All the Beauty in the World: The Metropolitan Museum of Art and Me by Patrick Bringley

Simon & Schuster

Review by David Starkey

What in the world are they thinking, those uniformed museum guards standing in the corners of the galleries, looking alternately stern and bored, sneaking glances at their cellphones, occasionally whispering conspiratorially to one another? The answer, according to Patrick Bringley’s new memoir All the Beauty in the World: The Metropolitan Museum of Art and Me, is quite a lot.

Bringley was in his twenties, working an unrewarding job at The New Yorker, when his older, much admired brother, Tom, died of cancer. The boys’ mother had always taken them to art galleries, and in the Philadelphia Museum of Art, still deeply affected by his brother’s death, Patrick has a revelation: the best job for him to deal with his trauma is one that will involve standing and quietly looking at works of art.

Learning not to move for long periods of time allows Bringley to develop a method of approaching a work of art: “I resist the temptation to hunt right away for something singular about a work, the ‘big deal’ that draws the focus of textbook writers.” Instead, he advises that the “first step in any encounter with art is to do nothing, to just watch, giving your eye a chance to absorb all that’s there…. Ideally, for the first minute we shouldn’t think at all. Art needs time to perform its work on us.”

This is not to say that Bringley eschews studying the cultures and creators of works of art. In fact, he’s a wealth of information about everything from ancient Egypt to Bruegel and Michelangelo to knightly armor to the contemporary quilters of Gee’s Bend, Alabama. His curiosity about the art in the Met is voracious, and his elegant yet plainspoken prose effectively communicates his keen desire to immerse himself in the works and learn everything he can about them. Indeed, when he sometimes overhears patrons asking questions about which he knows the answers, Bringley is not shy about inserting himself in their conversations.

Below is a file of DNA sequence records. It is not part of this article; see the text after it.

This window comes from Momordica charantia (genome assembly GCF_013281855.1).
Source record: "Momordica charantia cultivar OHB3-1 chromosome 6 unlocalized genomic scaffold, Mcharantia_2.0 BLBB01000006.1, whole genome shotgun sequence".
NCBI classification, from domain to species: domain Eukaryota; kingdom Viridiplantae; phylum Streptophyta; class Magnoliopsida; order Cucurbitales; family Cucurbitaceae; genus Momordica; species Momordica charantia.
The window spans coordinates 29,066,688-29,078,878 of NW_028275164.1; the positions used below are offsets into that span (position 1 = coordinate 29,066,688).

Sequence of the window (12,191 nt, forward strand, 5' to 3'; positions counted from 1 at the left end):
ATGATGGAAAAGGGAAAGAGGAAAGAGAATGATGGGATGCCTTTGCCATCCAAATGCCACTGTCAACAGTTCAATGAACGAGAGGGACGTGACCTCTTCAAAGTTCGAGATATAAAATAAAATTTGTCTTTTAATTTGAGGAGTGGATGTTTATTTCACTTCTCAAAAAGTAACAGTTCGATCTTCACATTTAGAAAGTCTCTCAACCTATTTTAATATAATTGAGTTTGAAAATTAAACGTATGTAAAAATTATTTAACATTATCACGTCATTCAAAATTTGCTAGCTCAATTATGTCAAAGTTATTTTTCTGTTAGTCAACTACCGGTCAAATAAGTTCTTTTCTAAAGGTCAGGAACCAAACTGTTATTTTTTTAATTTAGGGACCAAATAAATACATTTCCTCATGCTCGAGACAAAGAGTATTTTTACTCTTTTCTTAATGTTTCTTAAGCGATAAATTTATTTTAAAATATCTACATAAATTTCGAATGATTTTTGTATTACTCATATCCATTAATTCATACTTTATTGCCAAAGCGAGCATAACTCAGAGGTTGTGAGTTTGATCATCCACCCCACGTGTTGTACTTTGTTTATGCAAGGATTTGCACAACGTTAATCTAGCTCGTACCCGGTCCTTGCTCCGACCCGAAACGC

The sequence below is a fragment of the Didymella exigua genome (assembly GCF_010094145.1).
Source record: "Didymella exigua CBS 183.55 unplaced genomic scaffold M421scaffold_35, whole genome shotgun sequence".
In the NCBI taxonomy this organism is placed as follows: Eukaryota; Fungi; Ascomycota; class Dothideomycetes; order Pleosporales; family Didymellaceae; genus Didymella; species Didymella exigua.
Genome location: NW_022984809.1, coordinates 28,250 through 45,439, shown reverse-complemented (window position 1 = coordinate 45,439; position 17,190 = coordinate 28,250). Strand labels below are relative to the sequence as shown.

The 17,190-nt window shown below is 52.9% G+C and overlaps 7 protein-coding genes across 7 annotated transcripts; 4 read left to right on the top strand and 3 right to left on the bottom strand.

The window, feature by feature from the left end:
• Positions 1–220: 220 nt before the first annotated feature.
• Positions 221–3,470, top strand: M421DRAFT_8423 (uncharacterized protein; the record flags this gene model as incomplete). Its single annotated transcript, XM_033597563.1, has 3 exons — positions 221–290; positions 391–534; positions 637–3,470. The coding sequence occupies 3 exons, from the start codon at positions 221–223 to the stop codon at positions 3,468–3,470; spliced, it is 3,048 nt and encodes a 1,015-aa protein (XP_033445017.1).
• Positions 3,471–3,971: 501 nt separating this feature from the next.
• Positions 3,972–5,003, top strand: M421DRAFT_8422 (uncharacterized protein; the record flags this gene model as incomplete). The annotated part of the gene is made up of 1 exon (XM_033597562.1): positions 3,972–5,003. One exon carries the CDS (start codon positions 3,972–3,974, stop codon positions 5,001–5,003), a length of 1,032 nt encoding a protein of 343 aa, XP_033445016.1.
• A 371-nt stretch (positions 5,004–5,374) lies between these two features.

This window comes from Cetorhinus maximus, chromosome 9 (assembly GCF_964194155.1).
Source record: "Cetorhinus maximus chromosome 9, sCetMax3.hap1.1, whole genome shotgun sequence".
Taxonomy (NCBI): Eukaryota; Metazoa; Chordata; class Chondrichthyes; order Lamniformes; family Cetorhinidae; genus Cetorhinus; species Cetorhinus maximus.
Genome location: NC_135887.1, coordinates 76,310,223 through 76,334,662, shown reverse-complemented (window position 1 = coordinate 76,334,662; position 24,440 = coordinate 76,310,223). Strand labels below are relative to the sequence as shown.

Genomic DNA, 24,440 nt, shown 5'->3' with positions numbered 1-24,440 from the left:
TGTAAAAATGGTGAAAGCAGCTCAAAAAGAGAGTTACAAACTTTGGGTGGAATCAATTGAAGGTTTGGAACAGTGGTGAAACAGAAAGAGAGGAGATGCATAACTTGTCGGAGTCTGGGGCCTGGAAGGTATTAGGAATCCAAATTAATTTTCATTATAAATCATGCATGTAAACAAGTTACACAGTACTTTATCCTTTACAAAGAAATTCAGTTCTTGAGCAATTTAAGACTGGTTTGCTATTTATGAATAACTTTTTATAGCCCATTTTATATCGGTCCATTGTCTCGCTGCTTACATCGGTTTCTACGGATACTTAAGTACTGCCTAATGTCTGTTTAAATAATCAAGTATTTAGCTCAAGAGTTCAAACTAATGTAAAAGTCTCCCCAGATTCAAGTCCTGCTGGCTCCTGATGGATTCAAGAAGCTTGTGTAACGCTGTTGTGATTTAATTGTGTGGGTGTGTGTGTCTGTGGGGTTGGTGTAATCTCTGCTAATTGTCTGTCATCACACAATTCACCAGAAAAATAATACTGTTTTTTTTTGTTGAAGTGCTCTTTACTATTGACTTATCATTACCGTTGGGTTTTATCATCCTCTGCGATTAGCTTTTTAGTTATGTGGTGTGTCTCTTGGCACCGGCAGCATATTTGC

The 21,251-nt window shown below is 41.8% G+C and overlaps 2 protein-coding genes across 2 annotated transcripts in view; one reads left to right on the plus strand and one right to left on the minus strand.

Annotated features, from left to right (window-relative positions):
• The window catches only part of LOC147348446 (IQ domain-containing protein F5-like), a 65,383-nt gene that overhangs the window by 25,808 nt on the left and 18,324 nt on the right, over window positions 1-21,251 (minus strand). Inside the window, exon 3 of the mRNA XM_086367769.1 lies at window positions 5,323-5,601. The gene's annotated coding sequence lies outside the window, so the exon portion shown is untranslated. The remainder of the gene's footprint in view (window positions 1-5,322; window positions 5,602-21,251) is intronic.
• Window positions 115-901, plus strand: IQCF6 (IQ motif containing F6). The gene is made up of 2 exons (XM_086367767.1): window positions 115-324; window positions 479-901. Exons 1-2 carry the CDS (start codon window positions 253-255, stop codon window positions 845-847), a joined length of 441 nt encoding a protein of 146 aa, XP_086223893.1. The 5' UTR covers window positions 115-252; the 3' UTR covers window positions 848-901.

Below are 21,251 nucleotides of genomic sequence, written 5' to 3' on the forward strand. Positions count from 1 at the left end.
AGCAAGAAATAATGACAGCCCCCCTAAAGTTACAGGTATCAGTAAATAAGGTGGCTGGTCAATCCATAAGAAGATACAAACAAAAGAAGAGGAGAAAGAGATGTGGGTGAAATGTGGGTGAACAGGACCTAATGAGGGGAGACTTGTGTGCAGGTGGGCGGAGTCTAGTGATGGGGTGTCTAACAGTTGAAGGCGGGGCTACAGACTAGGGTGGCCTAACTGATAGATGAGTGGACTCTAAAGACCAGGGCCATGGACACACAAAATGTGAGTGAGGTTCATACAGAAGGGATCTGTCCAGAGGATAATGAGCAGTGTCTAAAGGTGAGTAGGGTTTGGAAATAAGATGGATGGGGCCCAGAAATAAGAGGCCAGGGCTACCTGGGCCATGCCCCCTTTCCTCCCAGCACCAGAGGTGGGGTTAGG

Perhaps most interestingly, All the Beauty in the World offers a backdoor peek into the lives of museum guards. Bringley tells us that they are an eclectic bunch, Some, like him, are deeply interested in art, while others are entirely indifferent. The guards at the Metropolitan Museum of Art are from all over the world, with heavy representation from Russia, Albania, Guyana and West Africa. Bringley becomes particularly good friends with an older man, Joseph Akakpossa, a former Ghanaian banker who barely escaped Africa with this life. Union members, the guards are a collegial crew, laughing and joking, covering one another’s backs. When Bringley returns from parental leave after the birth of his son, he finds the other guards happy to dispense parenting advice, “shaking my hand and slapping my back as though we’re handing out cigars.”

The book’s conclusion is not a surprise: Bringley mentions early on that his stint at the museum will last ten years. However, the final chapter, “As Much as I Can Carry,” which recounts his final day on the job, is unexpectedly moving. In many ways, being a museum guard is a dead-end job, but we feel with the author that there is something special about “the daily, low-stakes, affectionate, time-passing talk among colleagues with nothing but time on their hands.”